A double portion fell to the firstborn, compare Deuteronomy 21:15-17, whence Joseph's two sons, who received the birthright forfeited by Reuben the firstborn, were counted as heads of the tribes Ephraim and Manasseh (Genesis 48:5-6; Genesis 48:22; Genesis 49:4; 1 Chronicles 5:1). The "princes" of the congregation were so probably by primogeniture (Numbers 7:2; Numbers 21:18). The rebellion of the Reubenite leaders, Dathan and Abiram, may have arisen through jealousy at the preeminence which others enjoyed above them, Reuben their first father baring had originally the primogeniture; compare Numbers 16:1-2, with Numbers 26:5-9. Esau transferred his birthright to Jacob for a paltry mess of pottage, profanely setting at nought what was the spiritual privilege connected with it, the being progenitor of the promised Messiah (Genesis 25:33; Hebrews 12:16-17).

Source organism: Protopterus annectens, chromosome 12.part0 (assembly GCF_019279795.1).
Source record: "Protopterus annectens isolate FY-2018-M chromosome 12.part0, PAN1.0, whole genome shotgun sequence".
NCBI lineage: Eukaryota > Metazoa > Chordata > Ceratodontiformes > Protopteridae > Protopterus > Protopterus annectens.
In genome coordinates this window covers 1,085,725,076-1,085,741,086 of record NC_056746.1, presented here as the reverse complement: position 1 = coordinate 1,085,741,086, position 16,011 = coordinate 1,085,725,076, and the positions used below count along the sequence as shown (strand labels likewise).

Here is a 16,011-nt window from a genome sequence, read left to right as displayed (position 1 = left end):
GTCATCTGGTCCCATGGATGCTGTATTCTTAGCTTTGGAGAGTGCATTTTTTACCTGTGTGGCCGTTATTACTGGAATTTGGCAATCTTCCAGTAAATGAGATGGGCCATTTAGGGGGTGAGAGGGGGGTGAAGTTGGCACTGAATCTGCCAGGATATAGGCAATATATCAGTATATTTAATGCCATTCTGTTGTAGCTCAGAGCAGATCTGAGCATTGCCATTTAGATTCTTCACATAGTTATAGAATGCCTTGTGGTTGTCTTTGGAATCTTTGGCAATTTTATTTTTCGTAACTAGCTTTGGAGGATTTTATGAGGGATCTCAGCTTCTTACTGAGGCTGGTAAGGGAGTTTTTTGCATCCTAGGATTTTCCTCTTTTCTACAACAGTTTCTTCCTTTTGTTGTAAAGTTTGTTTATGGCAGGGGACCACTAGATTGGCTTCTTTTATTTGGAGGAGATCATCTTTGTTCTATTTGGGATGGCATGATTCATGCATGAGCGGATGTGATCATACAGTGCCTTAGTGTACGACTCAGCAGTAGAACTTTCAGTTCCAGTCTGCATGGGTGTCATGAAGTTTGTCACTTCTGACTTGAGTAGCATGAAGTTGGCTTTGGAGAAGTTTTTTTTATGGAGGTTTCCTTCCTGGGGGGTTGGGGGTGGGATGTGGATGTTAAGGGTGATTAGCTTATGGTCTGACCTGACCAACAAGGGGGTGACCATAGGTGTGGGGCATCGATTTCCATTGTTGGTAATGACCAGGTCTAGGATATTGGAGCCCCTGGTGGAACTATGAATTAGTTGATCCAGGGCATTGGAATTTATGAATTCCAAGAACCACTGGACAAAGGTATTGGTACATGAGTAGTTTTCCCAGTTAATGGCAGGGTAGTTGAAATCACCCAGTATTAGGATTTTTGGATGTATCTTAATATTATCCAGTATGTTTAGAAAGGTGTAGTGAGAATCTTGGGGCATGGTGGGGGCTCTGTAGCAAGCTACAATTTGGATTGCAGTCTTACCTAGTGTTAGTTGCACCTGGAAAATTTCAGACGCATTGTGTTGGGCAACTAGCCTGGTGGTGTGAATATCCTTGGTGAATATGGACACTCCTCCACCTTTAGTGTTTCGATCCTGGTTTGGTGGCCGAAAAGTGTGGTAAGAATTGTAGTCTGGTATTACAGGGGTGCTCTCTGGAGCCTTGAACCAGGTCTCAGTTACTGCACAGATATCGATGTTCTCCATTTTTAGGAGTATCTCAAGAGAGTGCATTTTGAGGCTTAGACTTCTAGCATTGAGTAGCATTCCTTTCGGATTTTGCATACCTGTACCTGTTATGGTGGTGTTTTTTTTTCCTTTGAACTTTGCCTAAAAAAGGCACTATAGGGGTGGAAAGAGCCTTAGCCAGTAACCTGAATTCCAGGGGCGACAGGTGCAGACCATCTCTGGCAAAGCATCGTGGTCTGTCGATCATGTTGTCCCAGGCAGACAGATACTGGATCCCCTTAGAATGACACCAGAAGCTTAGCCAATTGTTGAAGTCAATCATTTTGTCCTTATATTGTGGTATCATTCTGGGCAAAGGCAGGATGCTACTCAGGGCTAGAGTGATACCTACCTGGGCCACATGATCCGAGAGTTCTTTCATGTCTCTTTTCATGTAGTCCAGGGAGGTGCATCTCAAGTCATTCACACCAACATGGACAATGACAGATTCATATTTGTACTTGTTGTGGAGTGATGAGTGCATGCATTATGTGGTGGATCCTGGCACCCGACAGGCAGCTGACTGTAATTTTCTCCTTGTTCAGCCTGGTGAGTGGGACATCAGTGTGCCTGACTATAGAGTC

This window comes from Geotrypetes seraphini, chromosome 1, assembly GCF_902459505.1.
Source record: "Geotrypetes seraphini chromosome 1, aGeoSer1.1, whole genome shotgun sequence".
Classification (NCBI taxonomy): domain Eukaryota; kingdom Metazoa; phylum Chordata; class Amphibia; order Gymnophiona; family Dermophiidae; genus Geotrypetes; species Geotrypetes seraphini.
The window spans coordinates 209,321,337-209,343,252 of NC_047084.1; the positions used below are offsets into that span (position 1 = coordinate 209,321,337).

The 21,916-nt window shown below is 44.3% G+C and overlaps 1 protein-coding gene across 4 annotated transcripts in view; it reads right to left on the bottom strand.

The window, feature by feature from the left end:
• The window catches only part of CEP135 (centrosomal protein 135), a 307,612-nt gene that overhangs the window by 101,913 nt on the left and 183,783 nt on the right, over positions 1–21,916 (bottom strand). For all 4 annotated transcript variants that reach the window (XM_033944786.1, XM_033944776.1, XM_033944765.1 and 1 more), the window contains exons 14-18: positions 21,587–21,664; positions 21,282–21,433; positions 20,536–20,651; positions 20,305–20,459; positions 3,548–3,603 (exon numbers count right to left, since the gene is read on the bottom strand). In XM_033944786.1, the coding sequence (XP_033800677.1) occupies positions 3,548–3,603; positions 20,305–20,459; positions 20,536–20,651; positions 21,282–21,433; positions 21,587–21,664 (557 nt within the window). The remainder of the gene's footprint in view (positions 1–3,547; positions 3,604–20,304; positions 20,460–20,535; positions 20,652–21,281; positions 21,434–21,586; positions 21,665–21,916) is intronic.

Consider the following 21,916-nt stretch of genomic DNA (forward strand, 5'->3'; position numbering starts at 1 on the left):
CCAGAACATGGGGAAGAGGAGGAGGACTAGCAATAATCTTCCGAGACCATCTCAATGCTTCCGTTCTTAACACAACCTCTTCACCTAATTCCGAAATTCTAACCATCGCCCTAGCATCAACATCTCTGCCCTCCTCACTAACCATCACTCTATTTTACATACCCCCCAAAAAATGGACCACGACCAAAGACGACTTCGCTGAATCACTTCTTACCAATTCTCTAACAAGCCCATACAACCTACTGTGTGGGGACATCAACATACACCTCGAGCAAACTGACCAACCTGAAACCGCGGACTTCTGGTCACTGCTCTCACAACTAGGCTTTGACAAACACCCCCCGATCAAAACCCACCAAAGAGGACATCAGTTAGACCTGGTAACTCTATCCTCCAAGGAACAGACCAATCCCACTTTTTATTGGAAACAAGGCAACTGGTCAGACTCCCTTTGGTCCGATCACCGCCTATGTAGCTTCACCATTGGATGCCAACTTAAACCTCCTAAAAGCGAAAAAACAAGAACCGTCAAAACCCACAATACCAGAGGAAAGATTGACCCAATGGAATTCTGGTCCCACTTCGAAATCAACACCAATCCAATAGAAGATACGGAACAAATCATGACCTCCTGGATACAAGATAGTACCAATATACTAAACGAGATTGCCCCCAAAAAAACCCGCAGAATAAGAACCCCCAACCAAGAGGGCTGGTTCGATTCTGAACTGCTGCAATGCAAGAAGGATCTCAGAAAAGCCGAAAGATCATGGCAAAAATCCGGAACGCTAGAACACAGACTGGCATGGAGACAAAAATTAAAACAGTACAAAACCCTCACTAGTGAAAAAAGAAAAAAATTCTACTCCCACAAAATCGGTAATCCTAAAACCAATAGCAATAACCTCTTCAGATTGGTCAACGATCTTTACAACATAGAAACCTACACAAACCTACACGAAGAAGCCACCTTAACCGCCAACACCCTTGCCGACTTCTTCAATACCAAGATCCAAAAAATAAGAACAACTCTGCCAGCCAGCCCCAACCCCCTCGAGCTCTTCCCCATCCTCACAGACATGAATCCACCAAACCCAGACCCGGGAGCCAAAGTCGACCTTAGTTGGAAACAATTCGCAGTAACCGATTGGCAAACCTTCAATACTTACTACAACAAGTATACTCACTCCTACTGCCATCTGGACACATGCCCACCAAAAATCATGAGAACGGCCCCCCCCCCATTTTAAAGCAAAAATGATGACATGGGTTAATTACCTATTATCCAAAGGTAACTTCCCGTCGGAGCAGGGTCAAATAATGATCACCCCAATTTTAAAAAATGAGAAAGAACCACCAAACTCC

It is striking how often God set aside the birthright, in order to show that the objects of His choice are "born not of bloods (Greek natural descents), nor of the will of the flesh, nor of the will of man, but of God" (John 1:13).Thus Isaac is preferred to Ishmael, Jacob to Esau, Joseph to Reuben, David to his elder brothers. Solomon to Adonijah the elder of the two (1 Kings 2:15). Ordinarily the firstborn inherited the throne (2 Chronicles 21:3), typifying Messiah the "first begotten" of the Father, "the Firstborn among many brethren," and Heir of all things (Romans 8:29; Hebrews 1:6). All the firstborn of Israel were claimed by Jehovah as His, He having saved them when Egypt's firstborn were slain (Exodus 22:29). He allowed them to be redeemed, and the tribe of Levi to serve Him in their stead (Numbers 3:12-13). The whole nation was God's firstborn among all the peoples (Exodus 4:22). The spiritual Israel in a still higher sense is "the church of the first born written in heaven" (enrolled as its citizens in the book of life) (Hebrews 12:23; James 1:18; Revelation 14:1-4).